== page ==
Theresa Barnett is the regional manager for North America in the consulting organization at Halliburton Energy Services, Inc.  She has more than 24 years of experience in sales, 18 of which are in the oil and gas services industry.  Before Halliburton, she worked at Knowledge Systems, Inc. in business development for the company’s geomechanics service offerings. 

How have diversity and inclusion (D&I) initiatives changed the workplace in oil and gas? And how will it change the workplace in the future? 

In Halliburton, we have a D&I program for women called Women Sharing Excellence, which is set up to assist, mostly with the woman aspect, in the workforce. It is made up of Halliburton professionals with the primary objective of furthering employee development, leadership competencies, and increased retention of women in the Halliburton organization. It was started in June 2012.  This initiative is not just for women; men can sponsor and are allowed to be a part of this group. I see that this was a good way to make sure our women were able to connect with other women to see the opportunities not only in Halliburton but in other oil and gas services industries as well. The global group now has over 600 members and is still growing in membership. For the future, I see this as an avenue to keep everyone included when mentoring and developing talent.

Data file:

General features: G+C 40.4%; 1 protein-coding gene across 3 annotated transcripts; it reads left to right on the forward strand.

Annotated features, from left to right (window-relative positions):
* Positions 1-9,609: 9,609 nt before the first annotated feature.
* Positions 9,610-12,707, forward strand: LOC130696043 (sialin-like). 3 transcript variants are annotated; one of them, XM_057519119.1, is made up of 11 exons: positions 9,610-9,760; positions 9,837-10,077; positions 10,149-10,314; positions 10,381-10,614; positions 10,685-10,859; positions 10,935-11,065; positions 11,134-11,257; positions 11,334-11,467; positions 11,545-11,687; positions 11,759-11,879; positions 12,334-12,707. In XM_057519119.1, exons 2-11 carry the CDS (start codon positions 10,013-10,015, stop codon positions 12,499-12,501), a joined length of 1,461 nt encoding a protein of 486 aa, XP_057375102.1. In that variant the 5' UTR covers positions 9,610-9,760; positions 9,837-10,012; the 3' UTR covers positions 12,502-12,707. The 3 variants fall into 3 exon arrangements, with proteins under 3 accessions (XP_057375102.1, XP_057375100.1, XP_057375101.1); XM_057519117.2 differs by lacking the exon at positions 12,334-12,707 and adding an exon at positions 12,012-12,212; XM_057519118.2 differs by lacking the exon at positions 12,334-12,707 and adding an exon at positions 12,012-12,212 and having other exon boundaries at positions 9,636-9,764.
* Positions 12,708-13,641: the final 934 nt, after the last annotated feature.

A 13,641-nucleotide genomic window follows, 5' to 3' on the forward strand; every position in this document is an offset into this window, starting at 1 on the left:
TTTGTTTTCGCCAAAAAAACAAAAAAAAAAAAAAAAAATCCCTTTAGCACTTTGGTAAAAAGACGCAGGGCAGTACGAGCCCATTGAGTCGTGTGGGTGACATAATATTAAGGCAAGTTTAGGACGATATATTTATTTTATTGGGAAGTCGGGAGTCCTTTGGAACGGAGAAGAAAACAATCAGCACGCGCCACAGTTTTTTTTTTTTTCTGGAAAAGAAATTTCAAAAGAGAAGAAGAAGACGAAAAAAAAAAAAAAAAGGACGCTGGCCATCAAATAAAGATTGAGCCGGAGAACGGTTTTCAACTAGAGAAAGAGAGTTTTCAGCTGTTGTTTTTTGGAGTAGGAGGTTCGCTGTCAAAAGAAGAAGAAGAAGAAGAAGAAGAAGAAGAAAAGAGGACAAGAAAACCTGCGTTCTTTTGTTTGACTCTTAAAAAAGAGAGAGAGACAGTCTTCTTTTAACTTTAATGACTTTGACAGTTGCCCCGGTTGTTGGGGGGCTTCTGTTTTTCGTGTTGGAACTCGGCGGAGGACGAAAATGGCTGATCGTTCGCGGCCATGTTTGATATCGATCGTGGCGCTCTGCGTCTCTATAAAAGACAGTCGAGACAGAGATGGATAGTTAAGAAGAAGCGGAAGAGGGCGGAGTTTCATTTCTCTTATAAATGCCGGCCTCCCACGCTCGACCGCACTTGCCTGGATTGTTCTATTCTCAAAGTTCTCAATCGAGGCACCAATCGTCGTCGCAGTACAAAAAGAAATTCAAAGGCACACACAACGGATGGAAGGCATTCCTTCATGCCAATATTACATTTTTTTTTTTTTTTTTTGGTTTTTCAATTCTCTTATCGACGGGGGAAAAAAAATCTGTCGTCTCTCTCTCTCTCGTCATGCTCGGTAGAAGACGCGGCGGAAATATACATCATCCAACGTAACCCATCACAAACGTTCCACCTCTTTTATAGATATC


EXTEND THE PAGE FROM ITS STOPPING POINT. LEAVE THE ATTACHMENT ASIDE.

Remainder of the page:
What should companies keep in mind when trying to develop a more diverse and inclusive workplace? What should employees keep in mind?